Interview Ideas

Hello all! I am excited to announce a new page on this site.Β The Adult Stories page will highlight adults who live with Spina Bifida. There will be biography type pages interspersed with interviews.

I’d like to ask for your help in making this page one that people can really be encouraged by. First, do you know an adult living with Spina Bifida who would be willing to be interviewed? Or someone with a SB diagnosis who has done something amazing in sports/science/society that we can post a news story about?

Second, what are some great interview questions? What would you be interested in learning from an adult who has Spina Bifida?

Thank you so much for your input!

Lydia Wells


  • This is a tough one. I just spent what felt like an eternity researching interview questions and feel more lost than when I started.

    I think that sometimes the most interesting questions in an interview have nothing to do with the reason someone is being interviewed (in our case Spina Bifida), but with just interesting facts and funny stories about the person. Take this interview with Blaine Harrison as an example:

    Only the last two questions were disability related.

    Here’s an article on Six Ways to Ask Better Interview Questions:

    This is mostly food for thought. I don’t have any questions to suggest as of yet.

    I think MrsK would be really good at this.

    MrsK? Thoughts?

    • I like the idea of an interview happening naturally also. Ask one question which leads to another, etc. I also love having non-SB related questions, especially because I feel like I am constantly having to tell folks how “normal” we are despite having 2 kids with SB. These non-SB questions can show that.

  • Here are a few ideas. I’m not very good at this.

    Here are some SB ones:

    1) What advice would you give to newly diagnosed parents?

    2) What do you wish your parents would have done differently?

    3) What is the most important thing you do to maintain your health?

    4) What would you attribute your strength to during difficult times?

    5) What was your biggest challenge in your school years?

    6) What is your biggest regret?

    7) If you could change one thing about the world what would it be?

    Here are some fun ones:

    1) Favorite book & why?

    2) What would you do if you could spend a day anywhere with anyone?

    3) Best thing I ever ate. . .

    4) I get very angry at. . .

    5) My dream job would be. . .

    6) My biggest weakness/vice is. . .

    7) . . .makes me laugh

    8) . . .makes me scared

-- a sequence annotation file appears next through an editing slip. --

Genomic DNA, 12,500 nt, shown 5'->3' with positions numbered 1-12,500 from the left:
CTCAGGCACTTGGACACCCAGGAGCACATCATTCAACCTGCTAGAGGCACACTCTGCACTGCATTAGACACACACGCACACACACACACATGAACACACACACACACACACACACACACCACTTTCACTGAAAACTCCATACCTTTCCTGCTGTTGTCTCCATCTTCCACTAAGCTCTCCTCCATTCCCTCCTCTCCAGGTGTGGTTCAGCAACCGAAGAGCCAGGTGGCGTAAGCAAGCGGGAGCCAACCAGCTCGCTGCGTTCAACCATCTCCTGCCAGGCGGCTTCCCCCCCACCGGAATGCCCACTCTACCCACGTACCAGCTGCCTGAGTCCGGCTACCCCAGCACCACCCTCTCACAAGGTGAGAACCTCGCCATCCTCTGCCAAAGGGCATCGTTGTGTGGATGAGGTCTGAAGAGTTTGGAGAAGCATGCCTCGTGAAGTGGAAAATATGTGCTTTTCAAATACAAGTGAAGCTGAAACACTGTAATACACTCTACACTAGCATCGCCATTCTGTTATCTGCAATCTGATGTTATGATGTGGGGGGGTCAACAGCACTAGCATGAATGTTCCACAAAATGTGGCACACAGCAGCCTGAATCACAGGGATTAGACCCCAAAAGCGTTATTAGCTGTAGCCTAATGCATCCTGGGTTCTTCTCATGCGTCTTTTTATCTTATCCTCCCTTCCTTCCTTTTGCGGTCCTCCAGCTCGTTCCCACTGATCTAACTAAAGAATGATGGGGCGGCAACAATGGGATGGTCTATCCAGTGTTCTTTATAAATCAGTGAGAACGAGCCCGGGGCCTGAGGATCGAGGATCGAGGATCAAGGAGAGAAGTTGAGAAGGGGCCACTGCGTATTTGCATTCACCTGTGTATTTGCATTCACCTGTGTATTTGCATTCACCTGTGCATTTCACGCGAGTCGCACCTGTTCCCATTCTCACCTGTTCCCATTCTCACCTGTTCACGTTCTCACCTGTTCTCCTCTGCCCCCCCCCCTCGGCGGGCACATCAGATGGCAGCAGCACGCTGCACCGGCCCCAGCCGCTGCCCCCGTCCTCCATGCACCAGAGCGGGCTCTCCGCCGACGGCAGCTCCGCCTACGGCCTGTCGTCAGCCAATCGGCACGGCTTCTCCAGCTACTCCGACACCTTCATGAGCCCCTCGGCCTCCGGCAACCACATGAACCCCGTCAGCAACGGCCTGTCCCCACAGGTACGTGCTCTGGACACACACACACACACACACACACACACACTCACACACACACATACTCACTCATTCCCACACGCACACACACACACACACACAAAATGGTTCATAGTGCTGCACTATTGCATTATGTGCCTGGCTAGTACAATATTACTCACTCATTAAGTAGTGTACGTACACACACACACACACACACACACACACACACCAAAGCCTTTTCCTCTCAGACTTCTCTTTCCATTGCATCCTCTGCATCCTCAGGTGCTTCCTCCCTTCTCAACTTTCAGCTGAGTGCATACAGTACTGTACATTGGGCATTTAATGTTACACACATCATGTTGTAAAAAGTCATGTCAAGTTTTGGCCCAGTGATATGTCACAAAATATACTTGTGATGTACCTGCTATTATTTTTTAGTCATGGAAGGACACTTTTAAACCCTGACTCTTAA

• Wow, these are all great questions – nice job TSpar!! I wish I had something to add, but don’t πŸ™ Excited to see the interviews, though πŸ™‚

  • I can’t remember her name off the top of my head but the lady who has spina bifida who is a neurosurgeon–do you know who I am talking about? She is so encouraging to me. Even if she didn’t do an interview, just having a link to her articles. I’ll see if I can find some….

  • Just saw this. I was offline yesterday.

    I think I’d like to know with regard to the SB itself is what matters the most as an adult? I think as parents of young children we are often caught up in all of the medical aspects that affect our children now. But someday they will be adults, and of these things will become part of the managed ordinary. What is it that we can have our eyes on for their future? What is it that we can do to help get beyond that perspective we have as parents of young dependents so that they can be independent, adults with full lives?

    That is a very open-ended question. & I suspect the answer will be somewhat different from person to person. But it is something I think about all the time. I tend to be of the opinion that we are raising adults, not children.

    Beyond that, I think the earlier questions are fantastic. I have no idea who we might ask, but I’m looking forward to discovering who you find.

    • Yes, I’m with you MrsK! Great question!!! I had that in mind also. I know already I have been able to offer counsel to parents of young children with SB, as a mother of a pre-teen with SB myself, as to what matters to us now, what we wished we had done differently. I’d love the thoughts of someone who has already gone through the stage we are at now.

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